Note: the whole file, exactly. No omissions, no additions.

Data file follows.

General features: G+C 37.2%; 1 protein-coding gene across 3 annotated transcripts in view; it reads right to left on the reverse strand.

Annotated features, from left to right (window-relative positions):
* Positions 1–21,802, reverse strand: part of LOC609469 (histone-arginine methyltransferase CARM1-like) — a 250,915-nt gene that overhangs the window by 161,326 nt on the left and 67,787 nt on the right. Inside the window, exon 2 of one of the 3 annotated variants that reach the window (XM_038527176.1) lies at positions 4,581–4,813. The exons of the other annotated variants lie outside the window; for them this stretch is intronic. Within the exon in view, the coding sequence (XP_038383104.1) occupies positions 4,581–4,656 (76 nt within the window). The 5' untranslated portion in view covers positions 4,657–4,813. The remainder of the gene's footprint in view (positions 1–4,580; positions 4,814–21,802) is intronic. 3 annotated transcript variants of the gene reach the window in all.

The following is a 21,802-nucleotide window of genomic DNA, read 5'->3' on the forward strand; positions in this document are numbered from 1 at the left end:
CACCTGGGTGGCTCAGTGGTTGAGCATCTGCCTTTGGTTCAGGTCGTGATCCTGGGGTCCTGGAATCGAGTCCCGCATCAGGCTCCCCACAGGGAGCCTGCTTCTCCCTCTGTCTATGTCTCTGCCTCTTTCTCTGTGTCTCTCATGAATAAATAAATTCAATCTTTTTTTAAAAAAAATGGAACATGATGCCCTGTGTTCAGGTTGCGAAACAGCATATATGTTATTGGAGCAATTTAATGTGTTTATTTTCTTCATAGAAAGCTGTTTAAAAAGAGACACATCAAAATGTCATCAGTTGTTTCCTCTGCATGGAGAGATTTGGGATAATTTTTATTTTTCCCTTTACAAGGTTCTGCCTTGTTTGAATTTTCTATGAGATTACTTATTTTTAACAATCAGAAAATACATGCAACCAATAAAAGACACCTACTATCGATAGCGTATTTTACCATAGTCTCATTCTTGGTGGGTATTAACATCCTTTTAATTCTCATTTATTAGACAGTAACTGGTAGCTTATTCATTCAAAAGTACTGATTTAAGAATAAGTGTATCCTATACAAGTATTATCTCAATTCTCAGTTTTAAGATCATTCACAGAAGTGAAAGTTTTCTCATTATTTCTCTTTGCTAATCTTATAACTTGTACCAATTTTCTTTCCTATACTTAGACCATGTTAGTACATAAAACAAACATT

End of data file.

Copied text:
General features: G+C 37.2%; 1 protein-coding gene across 3 annotated transcripts in view; it reads right to left on the reverse strand.

Annotated features, from left to right (window-relative positions):
* Positions 1–21,802, reverse strand: part of LOC609469 (histone-arginine methyltransferase CARM1-like) — a 250,915-nt gene that overhangs the window by 161,326 nt on the left and 67,787 nt on the right. Inside the window, exon 2 of one of the 3 annotated variants that reach the window (XM_038527176.1) lies at positions 4,581–4,813. The exons of the other annotated variants lie outside the window; for them this stretch is intronic. Within the exon in view, the coding sequence (XP_038383104.1) occupies positions 4,581–4,656 (76 nt within the window). The 5' untranslated portion in view covers positions 4,657–4,813. The remainder of the gene's footprint in view (positions 1–4,580; positions 4,814–21,802) is intronic. 3 annotated transcript variants of the gene reach the window in all.

The following is a 21,802-nucleotide window of genomic DNA, read 5'->3' on the forward strand; positions in this document are numbered from 1 at the left end:
CACCTGGGTGGCTCAGTGGTTGAGCATCTGCCTTTGGTTCAGGTCGTGATCCTGGGGTCCTGGAATCGAGTCCCGCATCAGGCTCCCCACAGGGAGCCTGCTTCTCCCTCTGTCTATGTCTCTGCCTCTTTCTCTGTGTCTCTCATGAATAAATAAATTCAATCTTTTTTTAAAAAAAATGGAACATGATGCCCTGTGTTCAGGTTGCGAAACAGCATATATGTTATTGGAGCAATTTAATGTGTTTATTTTCTTCATAGAAAGCTGTTTAAAAAGAGACACATCAAAATGTCATCAGTTGTTTCCTCTGCATGGAGAGATTTGGGATAATTTTTATTTTTCCCTTTACAAGGTTCTGCCTTGTTTGAATTTTCTATGAGATTACTTATTTTTAACAATCAGAAAATACATGCAACCAATAAAAGACACCTACTATCGATAGCGTATTTTACCATAGTCTCATTCTTGGTGGGTATTAACATCCTTTTAATTCTCATTTATTAGACAGTAACTGGTAGCTTATTCATTCAAAAGTACTGATTTAAGAATAAGTGTATCCTATACAAGTATTATCTCAATTCTCAGTTTTAAGATCATTCACAGAAGTGAAAGTTTTCTCATTATTTCTCTTTGCTAATCTTATAACTTGTACCAATTTTCTTTCCTATACTTAGACCATGTTAGTACATAAAACAAACATT